Alexander the Great and I have many things in common. We have nine letters in our first names, we like world travel and we have a weird desire to conquer stuff. As for the latter, I play videogames. When For the Glory: A Europe Universalis Game gave me the opportunity to play out my Alexander-inspired fantasies and conquer the world from the comfort of my PC, I was more than thrilled. All those years of studying politics seemed to finally be worth the tuition money.
For the Glory is a real-time strategy game of epic proportions. Players choose a nation from more than 100 available nations to rule. Players make decisions regarding economy, military, advancement and stability. A plethora of historic event notifications occur throughout the campaigns, creating a challenge for players to survive the trials of history. Victory points are earned through implementing strategies to achieve goals. Final success is determined by the accumulation of victory points.
The screen is filled with messages during the game. These messages let a player know about the latest game events. Some events require a decision from the ruler, and some are simply informative. Every message sent to a player is heralded by a very loud trumpet sound. Due to the sheer number of messages, this sound effect becomes something of an irritant. Thankfully, sound effects can be controlled in the Menu screen. They can be turned off for individual message types or completely muted.
As for the other sounds, the soundtrack is what can be expected of a world strategy game. It is epic and melodramatic. No other soundtrack would be appropriate for becoming the best ruler in the world! Other sound effects are fairly typical.
I was impressed with the number of historic events offered in game. Many of them are factual! The game experience gains points for immersing players in time periods through these historic events. There is really no downtime between events. As I micromanaged my little nation, I was drawn into the game through these messages.
The graphics are disappointing. They are considerably better for the Europa game series but still lack a modern look. Armies are small men waving flags, and cities are tiny castles on the map. No additional screens are added for battle sequences. Those players familiar with RTSs will find nothing new as far as graphics. New players may have a poor first impression from the underwhelming visual elements.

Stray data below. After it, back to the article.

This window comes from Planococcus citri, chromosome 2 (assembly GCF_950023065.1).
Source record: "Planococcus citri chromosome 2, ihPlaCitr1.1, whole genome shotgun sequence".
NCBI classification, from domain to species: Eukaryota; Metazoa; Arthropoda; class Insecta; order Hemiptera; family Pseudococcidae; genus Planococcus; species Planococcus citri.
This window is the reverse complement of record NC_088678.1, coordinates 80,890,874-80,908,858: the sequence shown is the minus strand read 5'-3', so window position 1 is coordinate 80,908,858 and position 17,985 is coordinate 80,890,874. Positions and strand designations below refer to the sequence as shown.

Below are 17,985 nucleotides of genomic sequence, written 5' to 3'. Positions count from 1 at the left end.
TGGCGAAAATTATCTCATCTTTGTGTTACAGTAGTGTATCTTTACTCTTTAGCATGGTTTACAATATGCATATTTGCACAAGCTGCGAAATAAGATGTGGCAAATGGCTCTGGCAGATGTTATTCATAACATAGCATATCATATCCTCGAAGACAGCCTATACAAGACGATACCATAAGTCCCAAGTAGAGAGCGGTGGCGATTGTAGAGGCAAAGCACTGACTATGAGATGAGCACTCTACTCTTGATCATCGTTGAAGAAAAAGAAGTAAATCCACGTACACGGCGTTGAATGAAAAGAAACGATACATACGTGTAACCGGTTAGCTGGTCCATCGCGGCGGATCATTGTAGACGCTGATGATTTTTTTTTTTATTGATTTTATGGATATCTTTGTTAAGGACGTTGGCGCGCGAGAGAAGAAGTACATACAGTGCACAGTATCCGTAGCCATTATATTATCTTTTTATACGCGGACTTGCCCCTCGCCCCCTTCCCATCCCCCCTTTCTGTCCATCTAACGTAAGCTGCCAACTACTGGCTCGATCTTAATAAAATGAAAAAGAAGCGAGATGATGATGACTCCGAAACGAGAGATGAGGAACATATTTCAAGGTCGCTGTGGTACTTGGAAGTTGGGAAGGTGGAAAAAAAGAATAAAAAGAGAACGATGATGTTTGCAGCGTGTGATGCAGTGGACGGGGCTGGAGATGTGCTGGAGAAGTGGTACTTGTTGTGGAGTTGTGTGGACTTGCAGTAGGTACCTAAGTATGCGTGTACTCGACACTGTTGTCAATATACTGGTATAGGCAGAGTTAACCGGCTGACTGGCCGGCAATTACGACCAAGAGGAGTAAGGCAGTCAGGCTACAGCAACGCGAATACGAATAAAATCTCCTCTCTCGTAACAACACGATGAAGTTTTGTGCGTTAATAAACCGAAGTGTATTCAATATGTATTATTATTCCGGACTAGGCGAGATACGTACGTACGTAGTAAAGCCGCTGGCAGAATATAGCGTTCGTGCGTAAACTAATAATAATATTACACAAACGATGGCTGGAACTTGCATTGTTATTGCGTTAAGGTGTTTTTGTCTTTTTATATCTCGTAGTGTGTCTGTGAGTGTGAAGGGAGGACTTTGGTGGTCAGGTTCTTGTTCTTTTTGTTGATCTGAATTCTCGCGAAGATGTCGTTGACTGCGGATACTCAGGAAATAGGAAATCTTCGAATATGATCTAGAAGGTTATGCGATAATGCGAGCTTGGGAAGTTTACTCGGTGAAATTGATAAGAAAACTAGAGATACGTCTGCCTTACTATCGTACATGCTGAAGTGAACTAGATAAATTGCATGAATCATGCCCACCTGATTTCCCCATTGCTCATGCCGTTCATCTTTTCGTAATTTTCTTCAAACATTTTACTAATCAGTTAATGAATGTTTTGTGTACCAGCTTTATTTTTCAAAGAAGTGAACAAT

The design of the user interface is a conundrum for me. For the Glory’s “grand” strategy style demands for a UI that provides both information and functionality in many areas. I feel like it is an improvement over other Europa games. However, navigating across the map is still awkward. Finding the correct screens for making adjustments demands a considerable learning curve for newcomers. The UI seems cumbersome for players who have never played games in this series. A tutorial is available for new players or players who feel they need a walkthrough. It is a little long, but there’s much to learn.
Many of the game’s quirks are forgivable. Games like these are always fun for strategy enthusiasts. This one also has considerable appeal for history buffs. However, For the Glory has a tendency to crash. For me, this is pretty unforgivable. Initially I downloaded this game to my Vista x64 PC. The single-player mode crashes were intermittent. I saved the game frequently to be sure I did not encounter a detrimental crash. I eventually became frustrated with the crashing and downloaded it to my Vista x32 PC. I encountered the same intermittent crashing issue. I do not have any issues playing any other PC games. I did attempt to troubleshoot the issue with no real luck.
For the Glory offers a multiplayer mode. Due to the game crashes, I was unable to get this to work. It comes packaged with two mods — Alternative Grand Campaign/Event Exchange Project and The Age of Timur — that add historical events and content to the game. Also, the game can be user-modified.
For the Glory: A Europe Universalis Game is available for download at GamersGate.com for $19.95. Sadly, I can’t recommend purchasing this game due to my experience with game crashes. Other games in the Europa Universalis series offer a better experience, especially Europa Universalis III. If you’re a collector and you must have this game, it’s possible that your PC and your experience will be different. Hope for the best, and expect the worst!
Personally, I was let down by For the Glory because I had such high hopes. I was really looking forward to conquering the world. I was shocked to learn that even simulated conquest was impossible for me. After all, it was Alexander the Great who said, “There is nothing impossible to him who will try.” Fortunately for him, Alexander never had to deal with the phenomenon of game crashes.